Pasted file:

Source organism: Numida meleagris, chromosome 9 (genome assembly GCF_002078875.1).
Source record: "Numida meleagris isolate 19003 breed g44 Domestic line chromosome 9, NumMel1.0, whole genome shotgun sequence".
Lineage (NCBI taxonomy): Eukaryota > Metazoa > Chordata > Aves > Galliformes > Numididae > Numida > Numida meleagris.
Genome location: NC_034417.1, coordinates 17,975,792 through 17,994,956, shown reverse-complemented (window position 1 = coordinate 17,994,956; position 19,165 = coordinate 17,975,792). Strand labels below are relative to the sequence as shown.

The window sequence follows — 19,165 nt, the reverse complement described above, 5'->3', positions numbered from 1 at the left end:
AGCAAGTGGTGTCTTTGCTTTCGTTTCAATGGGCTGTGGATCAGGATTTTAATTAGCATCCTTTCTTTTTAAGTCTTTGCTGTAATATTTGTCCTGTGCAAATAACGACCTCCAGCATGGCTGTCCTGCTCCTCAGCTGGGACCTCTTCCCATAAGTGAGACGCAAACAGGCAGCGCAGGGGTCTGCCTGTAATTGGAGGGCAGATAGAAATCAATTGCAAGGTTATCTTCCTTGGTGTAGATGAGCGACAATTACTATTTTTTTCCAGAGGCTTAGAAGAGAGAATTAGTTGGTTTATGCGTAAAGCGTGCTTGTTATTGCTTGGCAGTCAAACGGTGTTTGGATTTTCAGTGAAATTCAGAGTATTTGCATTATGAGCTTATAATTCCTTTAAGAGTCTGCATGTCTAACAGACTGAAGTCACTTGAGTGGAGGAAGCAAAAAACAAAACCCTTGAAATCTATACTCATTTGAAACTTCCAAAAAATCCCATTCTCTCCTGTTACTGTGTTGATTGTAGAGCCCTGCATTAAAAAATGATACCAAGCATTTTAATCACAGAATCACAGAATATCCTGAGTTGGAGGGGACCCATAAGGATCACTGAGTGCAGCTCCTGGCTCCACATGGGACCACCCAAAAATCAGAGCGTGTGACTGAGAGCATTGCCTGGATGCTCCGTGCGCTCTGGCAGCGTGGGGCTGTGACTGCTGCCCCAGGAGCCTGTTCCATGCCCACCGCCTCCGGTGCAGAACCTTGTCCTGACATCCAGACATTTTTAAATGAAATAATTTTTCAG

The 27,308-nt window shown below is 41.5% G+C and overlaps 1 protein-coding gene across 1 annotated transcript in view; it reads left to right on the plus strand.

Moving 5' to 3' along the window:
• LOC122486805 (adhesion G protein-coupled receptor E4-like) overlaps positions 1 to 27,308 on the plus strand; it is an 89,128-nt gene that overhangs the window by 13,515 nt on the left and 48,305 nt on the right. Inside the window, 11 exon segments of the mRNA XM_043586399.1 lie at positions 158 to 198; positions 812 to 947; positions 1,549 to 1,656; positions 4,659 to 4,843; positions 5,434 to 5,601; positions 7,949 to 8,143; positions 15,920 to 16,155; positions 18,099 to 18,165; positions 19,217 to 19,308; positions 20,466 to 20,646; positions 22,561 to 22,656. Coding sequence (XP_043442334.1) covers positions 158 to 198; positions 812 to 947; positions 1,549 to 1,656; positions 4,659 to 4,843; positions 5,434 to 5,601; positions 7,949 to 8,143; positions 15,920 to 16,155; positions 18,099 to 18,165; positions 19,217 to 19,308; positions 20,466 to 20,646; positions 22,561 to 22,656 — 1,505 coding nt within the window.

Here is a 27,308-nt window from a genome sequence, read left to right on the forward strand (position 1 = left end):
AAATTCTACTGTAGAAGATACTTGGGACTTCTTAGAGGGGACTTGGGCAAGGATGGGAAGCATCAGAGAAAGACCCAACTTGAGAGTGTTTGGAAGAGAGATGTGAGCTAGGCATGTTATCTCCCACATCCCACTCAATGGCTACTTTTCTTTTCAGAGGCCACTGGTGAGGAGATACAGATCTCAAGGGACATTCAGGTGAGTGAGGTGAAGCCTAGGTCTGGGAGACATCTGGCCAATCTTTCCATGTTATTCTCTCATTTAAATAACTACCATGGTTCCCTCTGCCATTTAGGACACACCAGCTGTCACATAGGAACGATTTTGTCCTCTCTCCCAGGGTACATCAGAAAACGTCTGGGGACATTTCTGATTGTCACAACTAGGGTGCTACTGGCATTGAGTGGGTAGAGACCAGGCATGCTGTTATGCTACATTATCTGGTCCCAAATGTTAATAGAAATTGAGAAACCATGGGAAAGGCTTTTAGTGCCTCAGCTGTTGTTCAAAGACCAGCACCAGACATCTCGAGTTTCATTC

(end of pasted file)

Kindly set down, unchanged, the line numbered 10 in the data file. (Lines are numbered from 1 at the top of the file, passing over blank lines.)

Here is a 27,308-nt window from a genome sequence, read left to right on the forward strand (position 1 = left end):